The Bernie Sanders wing gets their revenge after the old machine brought him down in 2016.
The Nevada Democratic Party’s entire staff quit after members of the Democratic Socialists of America (DSA) won all leadership positions.
Judith Whitmer belongs to DSA’s chapter in Las Vegas and chaired the Clark County Democratic Party. She became the state party chair on Saturday but immediately received resignation emails from the staff.
Socialists took the other four positions. Howard Beckerman “initially lost his race by two votes on Saturday.” The party’s tellers committee overturned the decision when they ruled “non-state central committee members improperly” voted.
The Intercept reported on Monday:
NOT LONG AFTER Judith Whitmer won her election on Saturday to become chair of the Nevada Democratic Party, she got an email from the party’s executive director, Alana Mounce. The message from Mounce began with a note of congratulations, before getting to her main point.
She was quitting. So was every other employee. And so were all the consultants. And the staff would be taking severance checks with them, thank you very much.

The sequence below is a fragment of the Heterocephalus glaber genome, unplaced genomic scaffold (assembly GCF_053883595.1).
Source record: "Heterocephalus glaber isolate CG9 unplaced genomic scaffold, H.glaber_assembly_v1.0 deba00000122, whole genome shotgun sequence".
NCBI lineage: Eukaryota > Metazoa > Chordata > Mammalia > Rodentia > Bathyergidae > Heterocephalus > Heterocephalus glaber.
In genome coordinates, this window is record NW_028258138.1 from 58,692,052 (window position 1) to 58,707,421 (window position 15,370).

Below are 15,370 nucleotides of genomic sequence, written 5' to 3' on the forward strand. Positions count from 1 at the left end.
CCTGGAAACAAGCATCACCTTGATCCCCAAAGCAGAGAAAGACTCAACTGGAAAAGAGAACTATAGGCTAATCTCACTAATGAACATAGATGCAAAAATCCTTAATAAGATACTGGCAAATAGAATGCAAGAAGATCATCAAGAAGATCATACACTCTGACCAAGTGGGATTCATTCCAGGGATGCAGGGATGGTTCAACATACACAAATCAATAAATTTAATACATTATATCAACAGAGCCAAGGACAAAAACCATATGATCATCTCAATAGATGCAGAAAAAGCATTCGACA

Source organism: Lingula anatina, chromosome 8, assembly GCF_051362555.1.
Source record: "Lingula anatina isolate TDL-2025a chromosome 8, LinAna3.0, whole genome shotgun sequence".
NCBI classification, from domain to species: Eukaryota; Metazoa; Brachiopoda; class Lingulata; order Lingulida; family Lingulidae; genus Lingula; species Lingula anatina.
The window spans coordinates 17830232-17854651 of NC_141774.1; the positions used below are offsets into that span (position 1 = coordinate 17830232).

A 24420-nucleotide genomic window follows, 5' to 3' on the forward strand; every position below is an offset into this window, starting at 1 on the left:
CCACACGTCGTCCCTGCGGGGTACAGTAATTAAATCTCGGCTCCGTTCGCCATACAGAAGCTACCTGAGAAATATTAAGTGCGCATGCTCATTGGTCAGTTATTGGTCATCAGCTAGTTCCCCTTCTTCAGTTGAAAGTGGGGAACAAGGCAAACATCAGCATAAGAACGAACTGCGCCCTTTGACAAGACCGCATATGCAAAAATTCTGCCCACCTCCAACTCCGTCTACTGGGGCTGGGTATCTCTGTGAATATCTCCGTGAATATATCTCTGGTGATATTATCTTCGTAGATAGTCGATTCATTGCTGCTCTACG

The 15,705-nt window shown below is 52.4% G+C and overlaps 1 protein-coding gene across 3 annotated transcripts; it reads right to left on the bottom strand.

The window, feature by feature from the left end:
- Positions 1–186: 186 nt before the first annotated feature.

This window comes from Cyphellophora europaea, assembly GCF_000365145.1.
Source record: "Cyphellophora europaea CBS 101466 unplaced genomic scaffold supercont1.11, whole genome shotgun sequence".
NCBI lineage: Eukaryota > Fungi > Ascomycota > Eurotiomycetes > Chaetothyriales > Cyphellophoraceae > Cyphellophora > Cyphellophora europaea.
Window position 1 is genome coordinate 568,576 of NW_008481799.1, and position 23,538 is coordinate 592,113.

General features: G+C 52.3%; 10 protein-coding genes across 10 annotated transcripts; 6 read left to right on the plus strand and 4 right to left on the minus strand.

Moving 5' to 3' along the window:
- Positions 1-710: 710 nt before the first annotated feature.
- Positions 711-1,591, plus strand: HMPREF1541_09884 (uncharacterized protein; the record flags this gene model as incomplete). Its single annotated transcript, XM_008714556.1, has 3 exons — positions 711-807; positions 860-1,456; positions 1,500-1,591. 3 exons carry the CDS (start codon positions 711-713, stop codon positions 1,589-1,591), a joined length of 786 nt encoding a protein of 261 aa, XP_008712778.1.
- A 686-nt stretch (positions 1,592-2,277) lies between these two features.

On March 6, a coalition of progressive candidates backed by the local chapter of the Democratic Socialists of America took over the leadership of the Nevada Democratic Party, sweeping all five party leadership positions in a contested election that evening. Whitmer, who had been chair of the Clark County Democratic Party, was elected chair. The establishment had prepared for the loss, having recently moved $450,000 out of the party’s coffers and into the Democratic Senatorial Campaign Committee’s account. The DSCC will put the money toward the 2022 reelection bid of Sen. Catherine Cortez Masto, a vulnerable first-term Democrat.
Whitmer told The Las Vegas Review-Journal on Tuesday she had access “to the state party’s office, website and social media accounts.” She does not know which day the former staffers consider their last day.
“We have no idea when the staff members’ last days were,” she said. “I think most left after the coordinated campaign, and most were working from home. I think there were only four or five left on the payroll, but I don’t know.”
Politico perfectly described the election: Pro-Sanders forces finally get their revenge. The far-left groups organized the takeover efforts in 2016 after Sen. Bernie Sanders (I-VT) lost the Nevada primary to failed Democratic presidential candidate Hillary Clinton:
Progressives who were active in pushing for new party leadership said the 2016 caucus was the catalyst that drove many of them to participate in Democratic state politics. Sanders lost narrowly to Hillary Clinton in the February caucuses, leaving some on the left ruminating that they could have won if they’d done more. At the bitterly contested state convention months later, where presidential delegates to the national convention were finalized, Sanders fans also left feeling that the Nevada Democratic Party had rigged the process.